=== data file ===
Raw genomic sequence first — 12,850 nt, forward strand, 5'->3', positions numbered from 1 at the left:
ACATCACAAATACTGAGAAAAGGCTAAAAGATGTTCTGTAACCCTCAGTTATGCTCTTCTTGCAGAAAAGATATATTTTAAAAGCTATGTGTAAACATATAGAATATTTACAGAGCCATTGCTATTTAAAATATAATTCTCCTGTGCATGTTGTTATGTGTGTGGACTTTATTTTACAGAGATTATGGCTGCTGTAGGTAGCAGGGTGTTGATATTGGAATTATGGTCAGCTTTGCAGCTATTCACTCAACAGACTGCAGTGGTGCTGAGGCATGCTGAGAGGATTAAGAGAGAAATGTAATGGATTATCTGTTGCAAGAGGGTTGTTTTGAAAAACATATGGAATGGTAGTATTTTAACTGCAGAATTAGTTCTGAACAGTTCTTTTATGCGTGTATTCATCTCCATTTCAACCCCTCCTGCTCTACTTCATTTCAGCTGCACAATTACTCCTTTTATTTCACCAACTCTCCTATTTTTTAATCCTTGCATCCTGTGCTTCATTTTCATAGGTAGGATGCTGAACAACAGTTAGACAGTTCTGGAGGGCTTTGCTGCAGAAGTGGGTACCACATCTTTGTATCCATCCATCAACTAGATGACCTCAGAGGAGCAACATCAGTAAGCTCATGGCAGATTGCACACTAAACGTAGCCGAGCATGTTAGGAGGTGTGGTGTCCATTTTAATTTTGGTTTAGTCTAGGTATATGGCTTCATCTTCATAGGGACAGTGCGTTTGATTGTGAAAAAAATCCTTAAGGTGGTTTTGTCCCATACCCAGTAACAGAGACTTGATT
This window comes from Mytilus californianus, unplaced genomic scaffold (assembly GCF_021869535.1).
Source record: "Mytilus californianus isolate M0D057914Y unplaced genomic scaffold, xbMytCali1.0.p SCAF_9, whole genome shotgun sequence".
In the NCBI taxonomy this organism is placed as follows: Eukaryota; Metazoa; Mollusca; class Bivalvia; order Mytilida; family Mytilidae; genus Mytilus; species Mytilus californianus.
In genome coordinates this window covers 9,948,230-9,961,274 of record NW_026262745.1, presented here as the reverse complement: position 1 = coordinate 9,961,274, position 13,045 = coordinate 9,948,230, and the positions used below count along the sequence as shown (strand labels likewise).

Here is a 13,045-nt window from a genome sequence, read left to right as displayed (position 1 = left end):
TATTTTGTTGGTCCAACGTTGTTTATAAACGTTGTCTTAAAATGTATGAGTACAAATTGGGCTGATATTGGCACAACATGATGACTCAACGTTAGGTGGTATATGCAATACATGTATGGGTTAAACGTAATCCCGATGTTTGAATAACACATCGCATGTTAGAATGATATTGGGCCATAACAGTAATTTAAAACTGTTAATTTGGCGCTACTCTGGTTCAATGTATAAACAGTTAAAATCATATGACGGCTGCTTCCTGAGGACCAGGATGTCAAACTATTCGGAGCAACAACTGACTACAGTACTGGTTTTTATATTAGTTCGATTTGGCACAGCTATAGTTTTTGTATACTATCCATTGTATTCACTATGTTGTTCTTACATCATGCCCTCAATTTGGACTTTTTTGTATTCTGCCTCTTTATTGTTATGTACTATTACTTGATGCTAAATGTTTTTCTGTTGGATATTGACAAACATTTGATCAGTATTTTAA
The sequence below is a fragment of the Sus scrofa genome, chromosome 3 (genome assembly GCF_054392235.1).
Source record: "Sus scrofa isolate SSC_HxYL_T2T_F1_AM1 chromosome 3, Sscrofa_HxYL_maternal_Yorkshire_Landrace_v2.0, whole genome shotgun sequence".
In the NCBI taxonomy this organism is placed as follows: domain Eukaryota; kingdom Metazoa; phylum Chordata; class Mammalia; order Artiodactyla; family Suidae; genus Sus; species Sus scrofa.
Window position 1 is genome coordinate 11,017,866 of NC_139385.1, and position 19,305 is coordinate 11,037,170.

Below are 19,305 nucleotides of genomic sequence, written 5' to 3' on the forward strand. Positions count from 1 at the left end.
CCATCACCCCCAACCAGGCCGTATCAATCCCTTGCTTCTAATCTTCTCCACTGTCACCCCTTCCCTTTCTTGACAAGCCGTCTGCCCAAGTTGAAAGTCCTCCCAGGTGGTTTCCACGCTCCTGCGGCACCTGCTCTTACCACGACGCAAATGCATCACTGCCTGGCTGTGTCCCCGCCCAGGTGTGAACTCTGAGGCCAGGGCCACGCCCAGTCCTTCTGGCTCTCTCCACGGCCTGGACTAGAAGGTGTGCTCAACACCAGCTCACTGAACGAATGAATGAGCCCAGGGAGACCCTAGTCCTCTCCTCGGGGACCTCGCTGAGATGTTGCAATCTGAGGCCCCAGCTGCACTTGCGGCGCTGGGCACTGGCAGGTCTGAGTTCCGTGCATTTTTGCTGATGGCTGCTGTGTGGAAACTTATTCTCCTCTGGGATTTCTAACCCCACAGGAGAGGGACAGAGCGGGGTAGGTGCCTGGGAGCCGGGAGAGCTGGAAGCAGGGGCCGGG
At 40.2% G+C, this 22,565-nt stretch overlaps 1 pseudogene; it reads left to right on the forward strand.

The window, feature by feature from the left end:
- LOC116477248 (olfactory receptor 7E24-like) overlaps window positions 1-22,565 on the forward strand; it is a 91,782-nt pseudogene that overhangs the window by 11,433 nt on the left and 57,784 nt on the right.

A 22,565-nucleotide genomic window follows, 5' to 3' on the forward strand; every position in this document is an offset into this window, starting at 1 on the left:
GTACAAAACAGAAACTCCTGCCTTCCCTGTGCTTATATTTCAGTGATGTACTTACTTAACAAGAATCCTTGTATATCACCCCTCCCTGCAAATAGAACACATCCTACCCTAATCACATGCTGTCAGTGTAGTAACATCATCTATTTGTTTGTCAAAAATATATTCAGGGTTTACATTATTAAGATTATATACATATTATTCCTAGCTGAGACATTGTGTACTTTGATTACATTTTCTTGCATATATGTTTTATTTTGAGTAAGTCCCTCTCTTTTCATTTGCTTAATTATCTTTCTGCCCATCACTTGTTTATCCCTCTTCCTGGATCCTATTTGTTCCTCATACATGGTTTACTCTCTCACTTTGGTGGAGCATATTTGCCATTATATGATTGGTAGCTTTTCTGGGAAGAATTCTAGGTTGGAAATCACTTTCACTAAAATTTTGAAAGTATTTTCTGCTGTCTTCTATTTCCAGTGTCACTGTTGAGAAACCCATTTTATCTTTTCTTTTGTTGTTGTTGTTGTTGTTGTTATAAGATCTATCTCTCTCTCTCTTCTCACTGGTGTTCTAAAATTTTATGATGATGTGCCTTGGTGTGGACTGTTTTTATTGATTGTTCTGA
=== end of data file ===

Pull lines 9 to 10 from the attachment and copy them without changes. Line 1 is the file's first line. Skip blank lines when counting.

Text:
The sequence below is a fragment of the Sus scrofa genome, chromosome 3 (genome assembly GCF_054392235.1).
Source record: "Sus scrofa isolate SSC_HxYL_T2T_F1_AM1 chromosome 3, Sscrofa_HxYL_maternal_Yorkshire_Landrace_v2.0, whole genome shotgun sequence".